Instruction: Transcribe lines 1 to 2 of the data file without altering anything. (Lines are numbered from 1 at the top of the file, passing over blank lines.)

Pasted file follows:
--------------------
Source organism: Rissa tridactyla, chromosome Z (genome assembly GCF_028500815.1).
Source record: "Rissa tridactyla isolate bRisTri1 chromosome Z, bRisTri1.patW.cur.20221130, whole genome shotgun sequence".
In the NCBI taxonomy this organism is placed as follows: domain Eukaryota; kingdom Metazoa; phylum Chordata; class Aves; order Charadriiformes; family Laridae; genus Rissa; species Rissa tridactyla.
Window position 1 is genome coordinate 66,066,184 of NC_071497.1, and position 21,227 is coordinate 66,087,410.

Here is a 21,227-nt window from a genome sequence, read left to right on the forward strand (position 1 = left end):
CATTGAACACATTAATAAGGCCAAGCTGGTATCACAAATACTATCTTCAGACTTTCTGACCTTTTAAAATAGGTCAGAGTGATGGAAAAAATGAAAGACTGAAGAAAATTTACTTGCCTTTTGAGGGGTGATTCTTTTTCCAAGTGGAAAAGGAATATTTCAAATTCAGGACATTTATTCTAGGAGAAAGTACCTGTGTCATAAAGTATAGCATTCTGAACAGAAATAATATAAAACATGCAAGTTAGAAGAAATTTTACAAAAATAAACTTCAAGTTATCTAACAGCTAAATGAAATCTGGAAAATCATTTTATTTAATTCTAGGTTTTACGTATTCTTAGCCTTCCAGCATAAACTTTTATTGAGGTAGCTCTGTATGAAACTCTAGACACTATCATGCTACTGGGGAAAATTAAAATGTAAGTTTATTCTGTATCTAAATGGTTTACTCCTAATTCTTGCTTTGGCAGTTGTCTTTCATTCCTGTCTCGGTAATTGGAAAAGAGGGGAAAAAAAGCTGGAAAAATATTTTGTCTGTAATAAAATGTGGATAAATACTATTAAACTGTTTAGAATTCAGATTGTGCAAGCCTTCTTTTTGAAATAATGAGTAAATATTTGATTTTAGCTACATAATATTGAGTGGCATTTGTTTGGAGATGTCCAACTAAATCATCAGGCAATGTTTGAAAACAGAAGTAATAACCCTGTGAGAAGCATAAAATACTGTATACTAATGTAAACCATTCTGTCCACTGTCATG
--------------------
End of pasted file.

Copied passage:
Source organism: Rissa tridactyla, chromosome Z (genome assembly GCF_028500815.1).
Source record: "Rissa tridactyla isolate bRisTri1 chromosome Z, bRisTri1.patW.cur.20221130, whole genome shotgun sequence".